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Uterine Rupture After Prior Conservative Management of Placenta Accreta

Deshpande, Neha A. BA; Carusi, Daniela A. MD, MSc

doi: 10.1097/AOG.0b013e3182926a42
Case Report

BACKGROUND: There is little evidence for counseling patients who seek uterine conservation in the setting of placenta accreta.

CASE: We report the case of a 37-year-old woman with retained placenta accreta after vaginal delivery. Attempts at transvaginal removal failed, and the placenta was removed through a fundal hysterotomy with bilateral uterine artery ligations performed to control blood loss. She conceived a second pregnancy 11 months later and sustained spontaneous fundal uterine rupture at 26.5 weeks of gestation with a recurrent accreta found at the rupture site. The newborn survived but has residual musculoskeletal morbidity and developmental delay at 1 year of age.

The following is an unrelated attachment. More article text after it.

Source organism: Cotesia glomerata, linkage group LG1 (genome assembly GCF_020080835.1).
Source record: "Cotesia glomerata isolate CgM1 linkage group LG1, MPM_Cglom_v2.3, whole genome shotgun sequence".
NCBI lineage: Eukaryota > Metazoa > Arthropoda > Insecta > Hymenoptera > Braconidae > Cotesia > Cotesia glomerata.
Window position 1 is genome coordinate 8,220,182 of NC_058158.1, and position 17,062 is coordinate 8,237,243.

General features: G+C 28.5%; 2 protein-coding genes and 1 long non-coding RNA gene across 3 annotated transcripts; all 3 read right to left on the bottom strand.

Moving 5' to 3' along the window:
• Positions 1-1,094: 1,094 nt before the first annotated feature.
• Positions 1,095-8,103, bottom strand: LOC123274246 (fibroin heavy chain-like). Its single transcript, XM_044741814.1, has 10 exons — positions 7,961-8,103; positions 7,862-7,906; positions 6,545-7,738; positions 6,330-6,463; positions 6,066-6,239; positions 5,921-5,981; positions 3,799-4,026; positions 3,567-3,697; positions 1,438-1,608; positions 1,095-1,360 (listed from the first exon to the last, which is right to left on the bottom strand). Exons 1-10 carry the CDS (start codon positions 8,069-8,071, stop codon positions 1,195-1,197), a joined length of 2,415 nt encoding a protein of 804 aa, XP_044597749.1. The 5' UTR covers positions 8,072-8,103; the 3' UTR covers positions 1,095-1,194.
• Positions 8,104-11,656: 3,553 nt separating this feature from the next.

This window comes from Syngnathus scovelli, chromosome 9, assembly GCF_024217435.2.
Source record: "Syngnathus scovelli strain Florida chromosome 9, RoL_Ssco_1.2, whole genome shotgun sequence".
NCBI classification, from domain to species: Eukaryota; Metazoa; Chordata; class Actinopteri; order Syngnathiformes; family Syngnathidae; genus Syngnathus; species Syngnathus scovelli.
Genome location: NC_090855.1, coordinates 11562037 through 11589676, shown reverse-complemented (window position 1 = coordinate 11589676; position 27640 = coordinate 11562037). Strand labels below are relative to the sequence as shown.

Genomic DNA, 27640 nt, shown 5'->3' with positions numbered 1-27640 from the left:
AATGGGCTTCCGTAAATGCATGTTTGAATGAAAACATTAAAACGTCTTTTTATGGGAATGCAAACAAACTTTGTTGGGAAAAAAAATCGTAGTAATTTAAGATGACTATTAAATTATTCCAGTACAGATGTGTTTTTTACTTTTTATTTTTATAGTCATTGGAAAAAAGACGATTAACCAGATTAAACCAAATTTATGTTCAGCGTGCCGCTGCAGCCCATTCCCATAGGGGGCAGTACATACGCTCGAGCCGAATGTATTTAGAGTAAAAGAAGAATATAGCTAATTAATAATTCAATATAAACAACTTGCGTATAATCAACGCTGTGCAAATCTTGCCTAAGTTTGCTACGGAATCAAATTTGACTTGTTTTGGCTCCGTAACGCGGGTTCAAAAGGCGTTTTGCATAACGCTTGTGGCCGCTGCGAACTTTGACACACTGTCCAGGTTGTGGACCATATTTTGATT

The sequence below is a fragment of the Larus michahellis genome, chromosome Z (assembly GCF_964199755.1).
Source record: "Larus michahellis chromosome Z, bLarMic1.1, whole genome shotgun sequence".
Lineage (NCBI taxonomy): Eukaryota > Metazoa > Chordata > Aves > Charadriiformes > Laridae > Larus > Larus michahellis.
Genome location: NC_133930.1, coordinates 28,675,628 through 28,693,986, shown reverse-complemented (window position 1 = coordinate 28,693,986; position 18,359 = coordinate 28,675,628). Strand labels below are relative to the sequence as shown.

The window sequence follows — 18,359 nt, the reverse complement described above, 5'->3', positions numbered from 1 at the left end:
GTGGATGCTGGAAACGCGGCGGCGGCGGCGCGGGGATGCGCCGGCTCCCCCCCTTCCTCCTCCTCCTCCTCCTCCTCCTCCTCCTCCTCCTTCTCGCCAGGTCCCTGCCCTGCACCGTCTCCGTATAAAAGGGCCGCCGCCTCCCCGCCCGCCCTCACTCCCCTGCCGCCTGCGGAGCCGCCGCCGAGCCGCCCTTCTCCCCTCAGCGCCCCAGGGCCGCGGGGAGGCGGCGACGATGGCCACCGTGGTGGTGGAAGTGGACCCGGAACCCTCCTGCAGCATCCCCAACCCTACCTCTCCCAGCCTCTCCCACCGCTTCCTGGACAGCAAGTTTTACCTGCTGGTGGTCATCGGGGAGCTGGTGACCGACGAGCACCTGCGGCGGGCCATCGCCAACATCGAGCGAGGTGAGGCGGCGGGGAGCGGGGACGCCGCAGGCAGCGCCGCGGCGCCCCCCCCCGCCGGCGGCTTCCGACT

CONCLUSION: Patients undergoing conservative treatment of placenta accreta in the setting of a fundal hysterotomy should be cautioned about recurrent accreta and uterine rupture.

Patients undergoing conservative accreta management with fundal hysterotomy should be counseled about uterine rupture.

Department of Obstetrics & Gynecology, Brigham and Women's Hospital, and Harvard Medical School, Boston, Massachusetts.

Corresponding author: Daniela A. Carusi, MD, MSc, Assistant Professor of Obstetrics and Gynecology, Harvard Medical School, Department of Obstetrics & Gynecology, Brigham & Women's Hospital, 75 Francis Street, Boston, MA 02115; e-mail: dcarusi@partners.org; neha_deshpande@hms.harvard.edu.

Financial Disclosure The authors did not report any potential conflicts of interest.

© 2013 by The American College of Obstetricians and Gynecologists.